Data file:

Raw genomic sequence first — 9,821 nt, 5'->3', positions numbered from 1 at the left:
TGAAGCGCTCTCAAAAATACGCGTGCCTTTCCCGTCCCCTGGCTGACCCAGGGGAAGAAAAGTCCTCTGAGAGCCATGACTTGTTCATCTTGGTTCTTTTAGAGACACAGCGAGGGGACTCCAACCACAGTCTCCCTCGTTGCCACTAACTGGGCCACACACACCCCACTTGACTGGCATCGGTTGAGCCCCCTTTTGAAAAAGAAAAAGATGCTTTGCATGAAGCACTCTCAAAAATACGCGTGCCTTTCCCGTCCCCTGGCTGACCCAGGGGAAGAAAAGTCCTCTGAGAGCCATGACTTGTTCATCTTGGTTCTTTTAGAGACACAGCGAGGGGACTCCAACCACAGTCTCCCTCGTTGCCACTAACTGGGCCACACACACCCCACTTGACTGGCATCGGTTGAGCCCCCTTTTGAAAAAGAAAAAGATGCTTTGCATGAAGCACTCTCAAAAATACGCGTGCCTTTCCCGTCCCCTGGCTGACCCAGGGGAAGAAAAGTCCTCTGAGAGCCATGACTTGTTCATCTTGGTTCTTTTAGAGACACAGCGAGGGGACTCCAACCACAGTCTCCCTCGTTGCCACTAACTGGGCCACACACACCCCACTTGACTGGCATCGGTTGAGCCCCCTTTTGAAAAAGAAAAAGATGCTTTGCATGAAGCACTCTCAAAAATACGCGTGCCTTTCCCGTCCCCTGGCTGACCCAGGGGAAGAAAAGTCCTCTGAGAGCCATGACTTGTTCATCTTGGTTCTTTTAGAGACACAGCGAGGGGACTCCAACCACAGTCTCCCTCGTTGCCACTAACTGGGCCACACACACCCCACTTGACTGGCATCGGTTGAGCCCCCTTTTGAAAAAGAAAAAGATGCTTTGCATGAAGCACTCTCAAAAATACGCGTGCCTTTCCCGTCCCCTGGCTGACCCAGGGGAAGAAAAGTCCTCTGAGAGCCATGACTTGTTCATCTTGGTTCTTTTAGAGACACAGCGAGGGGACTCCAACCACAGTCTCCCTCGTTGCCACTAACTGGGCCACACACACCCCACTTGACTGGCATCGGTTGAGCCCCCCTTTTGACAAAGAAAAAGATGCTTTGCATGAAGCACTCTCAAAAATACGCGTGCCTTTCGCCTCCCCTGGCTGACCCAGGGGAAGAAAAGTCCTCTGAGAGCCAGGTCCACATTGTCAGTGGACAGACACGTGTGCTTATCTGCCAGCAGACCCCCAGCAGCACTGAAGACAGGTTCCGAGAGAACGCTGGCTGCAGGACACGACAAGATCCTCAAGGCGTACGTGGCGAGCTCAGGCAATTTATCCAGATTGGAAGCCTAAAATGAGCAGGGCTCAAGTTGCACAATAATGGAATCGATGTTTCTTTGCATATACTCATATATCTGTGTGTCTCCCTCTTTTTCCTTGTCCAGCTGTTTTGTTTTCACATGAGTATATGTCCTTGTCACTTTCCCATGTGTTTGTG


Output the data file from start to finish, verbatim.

Raw genomic sequence first — 9,821 nt, 5'->3', positions numbered from 1 at the left:
TGAAGCGCTCTCAAAAATACGCGTGCCTTTCCCGTCCCCTGGCTGACCCAGGGGAAGAAAAGTCCTCTGAGAGCCATGACTTGTTCATCTTGGTTCTTTTAGAGACACAGCGAGGGGACTCCAACCACAGTCTCCCTCGTTGCCACTAACTGGGCCACACACACCCCACTTGACTGGCATCGGTTGAGCCCCCTTTTGAAAAAGAAAAAGATGCTTTGCATGAAGCACTCTCAAAAATACGCGTGCCTTTCCCGTCCCCTGGCTGACCCAGGGGAAGAAAAGTCCTCTGAGAGCCATGACTTGTTCATCTTGGTTCTTTTAGAGACACAGCGAGGGGACTCCAACCACAGTCTCCCTCGTTGCCACTAACTGGGCCACACACACCCCACTTGACTGGCATCGGTTGAGCCCCCTTTTGAAAAAGAAAAAGATGCTTTGCATGAAGCACTCTCAAAAATACGCGTGCCTTTCCCGTCCCCTGGCTGACCCAGGGGAAGAAAAGTCCTCTGAGAGCCATGACTTGTTCATCTTGGTTCTTTTAGAGACACAGCGAGGGGACTCCAACCACAGTCTCCCTCGTTGCCACTAACTGGGCCACACACACCCCACTTGACTGGCATCGGTTGAGCCCCCTTTTGAAAAAGAAAAAGATGCTTTGCATGAAGCACTCTCAAAAATACGCGTGCCTTTCCCGTCCCCTGGCTGACCCAGGGGAAGAAAAGTCCTCTGAGAGCCATGACTTGTTCATCTTGGTTCTTTTAGAGACACAGCGAGGGGACTCCAACCACAGTCTCCCTCGTTGCCACTAACTGGGCCACACACACCCCACTTGACTGGCATCGGTTGAGCCCCCTTTTGAAAAAGAAAAAGATGCTTTGCATGAAGCACTCTCAAAAATACGCGTGCCTTTCCCGTCCCCTGGCTGACCCAGGGGAAGAAAAGTCCTCTGAGAGCCATGACTTGTTCATCTTGGTTCTTTTAGAGACACAGCGAGGGGACTCCAACCACAGTCTCCCTCGTTGCCACTAACTGGGCCACACACACCCCACTTGACTGGCATCGGTTGAGCCCCCCTTTTGACAAAGAAAAAGATGCTTTGCATGAAGCACTCTCAAAAATACGCGTGCCTTTCGCCTCCCCTGGCTGACCCAGGGGAAGAAAAGTCCTCTGAGAGCCAGGTCCACATTGTCAGTGGACAGACACGTGTGCTTATCTGCCAGCAGACCCCCAGCAGCACTGAAGACAGGTTCCGAGAGAACGCTGGCTGCAGGACACGACAAGATCCTCAAGGCGTACGTGGCGAGCTCAGGCAATTTATCCAGATTGGAAGCCTAAAATGAGCAGGGCTCAAGTTGCACAATAATGGAATCGATGTTTCTTTGCATATACTCATATATCTGTGTGTCTCCCTCTTTTTCCTTGTCCAGCTGTTTTGTTTTCACATGAGTATATGTCCTTGTCACTTTCCCATGTGTTTGTG